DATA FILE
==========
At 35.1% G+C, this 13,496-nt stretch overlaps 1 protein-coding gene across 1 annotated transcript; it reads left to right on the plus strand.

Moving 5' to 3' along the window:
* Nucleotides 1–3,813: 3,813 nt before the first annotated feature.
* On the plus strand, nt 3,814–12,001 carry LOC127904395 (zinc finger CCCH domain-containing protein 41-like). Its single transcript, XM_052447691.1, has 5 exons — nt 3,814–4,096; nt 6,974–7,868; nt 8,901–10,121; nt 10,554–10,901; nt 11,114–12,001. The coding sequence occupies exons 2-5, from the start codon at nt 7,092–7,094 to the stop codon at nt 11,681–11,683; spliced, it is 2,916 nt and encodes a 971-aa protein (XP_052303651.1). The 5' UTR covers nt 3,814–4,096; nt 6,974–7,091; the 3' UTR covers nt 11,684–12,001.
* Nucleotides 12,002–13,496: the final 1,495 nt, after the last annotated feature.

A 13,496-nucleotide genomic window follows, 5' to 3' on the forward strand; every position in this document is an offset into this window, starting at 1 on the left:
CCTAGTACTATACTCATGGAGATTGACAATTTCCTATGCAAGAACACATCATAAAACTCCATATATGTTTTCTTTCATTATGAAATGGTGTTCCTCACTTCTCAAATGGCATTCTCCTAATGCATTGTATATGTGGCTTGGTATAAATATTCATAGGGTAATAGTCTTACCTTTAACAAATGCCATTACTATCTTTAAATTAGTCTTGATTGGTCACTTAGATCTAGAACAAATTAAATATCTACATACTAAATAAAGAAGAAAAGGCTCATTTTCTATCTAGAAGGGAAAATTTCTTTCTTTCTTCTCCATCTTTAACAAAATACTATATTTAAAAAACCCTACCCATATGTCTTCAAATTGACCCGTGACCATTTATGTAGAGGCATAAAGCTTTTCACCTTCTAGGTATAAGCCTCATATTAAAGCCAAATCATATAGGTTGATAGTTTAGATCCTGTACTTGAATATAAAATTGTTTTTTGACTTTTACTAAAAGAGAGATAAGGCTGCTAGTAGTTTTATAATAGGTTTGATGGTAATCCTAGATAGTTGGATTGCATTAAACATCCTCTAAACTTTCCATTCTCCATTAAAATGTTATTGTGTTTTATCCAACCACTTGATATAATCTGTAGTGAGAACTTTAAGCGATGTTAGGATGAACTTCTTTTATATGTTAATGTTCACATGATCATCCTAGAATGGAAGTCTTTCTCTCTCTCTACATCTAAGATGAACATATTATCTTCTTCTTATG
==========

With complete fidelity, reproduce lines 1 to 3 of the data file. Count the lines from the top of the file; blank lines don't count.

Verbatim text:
At 35.1% G+C, this 13,496-nt stretch overlaps 1 protein-coding gene across 1 annotated transcript; it reads left to right on the plus strand.

Moving 5' to 3' along the window:
* Nucleotides 1–3,813: 3,813 nt before the first annotated feature.